Housing costs and general cost of living vary from state to state, but the average retiree spends about $16,700 per year on housing alone, as of 2019. That includes mortgage or rent payments, insurance, property taxes, and maintenance and repairs, but not utility bills and other household amenities.
But in areas like Dallas that are seeing an unprecedented rise in housing values (and therefore property values), this means more property tax and higher costs of living. What does this mean for you and your family if you’re nearing (or are already in) retirement?
What happens when housing costs rise?
For Dallas retirees living on fixed incomes, buying or selling their home can be more expensive than expected. The Dallas area in particular saw a surge in home sales at the end of 2019, with listings increasing in number and buyer demand on the rise. That may be partially due to Dallas-Fort Worth’s growing popularity; the area had the largest influx of new residents in the entire country last year. While high demand is good news for retirees wanting to sell their home, it can be a problem when they sell their home and need to move into a new place.
As housing costs rise, so do down payments for a brand new home. Plus, the other costs of selling a home — like homeowner’s insurance coverage, real estate agent commissions, and preparing the house to be sold — can easily eat into your budget. Furthermore, high demand can drive housing market competition, leading to a shortage of homes for sale. You may be able to sell your home quickly, but that also means it may take some time to find a new home of your own.
When housing values go up and you’re finding it difficult to sell your home or find an affordable new place to live, it can be stressful. However, you do have options when facing rising housing costs.
What Dallas retirees (or soon-to-be retirees) can do
Rent a home instead of buying
Rather than search for a smaller house, townhouse, or apartment to buy, you can always consider renting as an alternative option. It’s true that rent can rise also, but some areas have a cap on rent increases. Dallas even experienced the lowest rent increase rate in years not too long ago. This option also means you won’t need to pay for upkeep on your home or property tax while you rent.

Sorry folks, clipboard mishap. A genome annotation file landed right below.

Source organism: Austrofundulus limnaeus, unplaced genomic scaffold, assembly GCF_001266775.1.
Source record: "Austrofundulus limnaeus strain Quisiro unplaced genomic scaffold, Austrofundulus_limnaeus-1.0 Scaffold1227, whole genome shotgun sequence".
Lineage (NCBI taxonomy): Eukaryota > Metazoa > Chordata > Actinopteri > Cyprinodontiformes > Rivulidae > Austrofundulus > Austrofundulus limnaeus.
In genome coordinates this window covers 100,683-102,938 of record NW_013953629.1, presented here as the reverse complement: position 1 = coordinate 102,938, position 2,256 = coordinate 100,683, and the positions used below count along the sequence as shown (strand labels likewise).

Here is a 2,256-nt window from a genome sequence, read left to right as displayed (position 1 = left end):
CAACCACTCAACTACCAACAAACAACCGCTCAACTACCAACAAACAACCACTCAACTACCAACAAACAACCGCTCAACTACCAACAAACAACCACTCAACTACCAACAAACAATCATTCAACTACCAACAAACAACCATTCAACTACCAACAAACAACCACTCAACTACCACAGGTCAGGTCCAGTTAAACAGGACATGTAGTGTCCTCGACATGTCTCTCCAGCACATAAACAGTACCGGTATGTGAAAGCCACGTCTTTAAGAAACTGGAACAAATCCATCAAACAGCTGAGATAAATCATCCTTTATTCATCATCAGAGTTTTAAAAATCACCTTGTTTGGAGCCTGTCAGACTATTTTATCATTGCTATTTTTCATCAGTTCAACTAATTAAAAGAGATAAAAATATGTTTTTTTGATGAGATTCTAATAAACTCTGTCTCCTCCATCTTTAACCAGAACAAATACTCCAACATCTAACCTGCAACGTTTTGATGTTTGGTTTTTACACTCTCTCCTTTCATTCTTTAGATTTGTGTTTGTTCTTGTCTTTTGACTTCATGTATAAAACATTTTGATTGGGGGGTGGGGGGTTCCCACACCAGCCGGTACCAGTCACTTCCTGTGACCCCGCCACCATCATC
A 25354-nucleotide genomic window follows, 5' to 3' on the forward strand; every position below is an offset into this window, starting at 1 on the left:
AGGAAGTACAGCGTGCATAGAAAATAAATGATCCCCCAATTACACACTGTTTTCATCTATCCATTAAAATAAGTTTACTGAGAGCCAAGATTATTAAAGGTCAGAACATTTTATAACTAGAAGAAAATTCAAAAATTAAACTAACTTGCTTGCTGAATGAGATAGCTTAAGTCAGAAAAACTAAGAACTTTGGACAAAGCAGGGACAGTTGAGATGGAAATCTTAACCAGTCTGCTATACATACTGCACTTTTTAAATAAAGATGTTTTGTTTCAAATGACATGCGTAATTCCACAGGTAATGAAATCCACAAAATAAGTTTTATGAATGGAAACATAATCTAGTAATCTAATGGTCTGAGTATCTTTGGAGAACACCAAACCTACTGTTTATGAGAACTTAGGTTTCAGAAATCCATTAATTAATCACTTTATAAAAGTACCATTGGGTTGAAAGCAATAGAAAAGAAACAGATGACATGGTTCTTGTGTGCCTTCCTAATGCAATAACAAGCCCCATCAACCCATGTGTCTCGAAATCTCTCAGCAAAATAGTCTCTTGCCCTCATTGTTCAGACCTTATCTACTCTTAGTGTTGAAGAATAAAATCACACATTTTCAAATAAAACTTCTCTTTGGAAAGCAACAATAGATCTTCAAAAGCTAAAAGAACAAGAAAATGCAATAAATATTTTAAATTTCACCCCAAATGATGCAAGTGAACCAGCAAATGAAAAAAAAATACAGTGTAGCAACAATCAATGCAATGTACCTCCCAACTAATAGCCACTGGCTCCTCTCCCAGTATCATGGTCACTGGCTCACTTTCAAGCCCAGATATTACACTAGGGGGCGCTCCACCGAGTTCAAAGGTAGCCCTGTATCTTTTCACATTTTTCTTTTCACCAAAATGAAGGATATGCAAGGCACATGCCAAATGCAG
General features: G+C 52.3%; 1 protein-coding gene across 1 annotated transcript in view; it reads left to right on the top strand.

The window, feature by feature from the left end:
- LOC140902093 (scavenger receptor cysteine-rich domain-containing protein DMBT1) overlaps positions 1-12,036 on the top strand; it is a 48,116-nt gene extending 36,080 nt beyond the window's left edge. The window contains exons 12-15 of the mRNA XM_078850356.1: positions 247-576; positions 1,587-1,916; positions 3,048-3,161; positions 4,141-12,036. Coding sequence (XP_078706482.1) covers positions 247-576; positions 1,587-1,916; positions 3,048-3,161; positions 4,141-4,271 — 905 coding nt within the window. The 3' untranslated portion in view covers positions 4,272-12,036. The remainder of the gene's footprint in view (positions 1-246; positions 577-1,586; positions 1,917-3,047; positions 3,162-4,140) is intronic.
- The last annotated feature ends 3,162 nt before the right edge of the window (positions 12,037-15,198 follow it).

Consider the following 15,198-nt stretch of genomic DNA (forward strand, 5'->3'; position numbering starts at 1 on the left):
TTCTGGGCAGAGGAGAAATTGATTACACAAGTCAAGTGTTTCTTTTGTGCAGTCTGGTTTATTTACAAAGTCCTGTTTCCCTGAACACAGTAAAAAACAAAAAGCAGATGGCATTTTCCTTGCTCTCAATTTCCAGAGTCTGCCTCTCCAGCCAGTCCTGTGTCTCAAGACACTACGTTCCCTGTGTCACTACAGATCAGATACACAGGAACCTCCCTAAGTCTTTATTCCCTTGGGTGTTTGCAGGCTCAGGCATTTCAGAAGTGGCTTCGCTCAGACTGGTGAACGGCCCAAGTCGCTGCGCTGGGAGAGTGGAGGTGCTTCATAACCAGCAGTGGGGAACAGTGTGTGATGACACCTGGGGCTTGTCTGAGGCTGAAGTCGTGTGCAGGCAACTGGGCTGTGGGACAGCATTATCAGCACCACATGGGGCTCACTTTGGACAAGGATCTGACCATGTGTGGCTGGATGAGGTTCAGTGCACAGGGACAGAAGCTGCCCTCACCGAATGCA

Take in tenants
You might also increase your income by taking in tenants who can pay rent directly to you. Think about taking in family members searching for accommodation: brothers and sisters who are also retired, nieces and nephews who work in the Dallas-Fort Worth area, or perhaps grandchildren starting college nearby. With this option, you can hold off on selling your family home, and you’ll enjoy the company, too.
Make the move
We’ve seen many clients debate whether or not to leave the immediate Dallas area to head for Hill Country and other hubs in Texas. While many want to stay in the area, you may decide that another city or suburb feels right for you. Finding retirement communities and floor plans that are more affordable and that you can “age well in” are also key driving factors for retirees making the move. Don’t be afraid to explore the rest of the state — it is a big one!
Defer property taxes
For those over the age of 65, the Texas Tax Code does allow you to defer property taxes to be paid from your estate after death. You must remain a homeowner and pay your mortgage if you still have one, and property taxes will accrue 5% interest. However, for those who are trying to level out their monthly and yearly expenses with their retirement income, this may be a valuable option.
What else to do? Talk to an advisor in Dallas
If you’re nearing retirement or have recently entered retirement, make sure you’ve set yourself up for success. A Certified Financial Planner™ at Guiding Wealth can guide you through this new phase in your life, including making decisions about your housing situation in a booming market. Learn more about Guiding Wealth’s retirement planning services so you can get started today.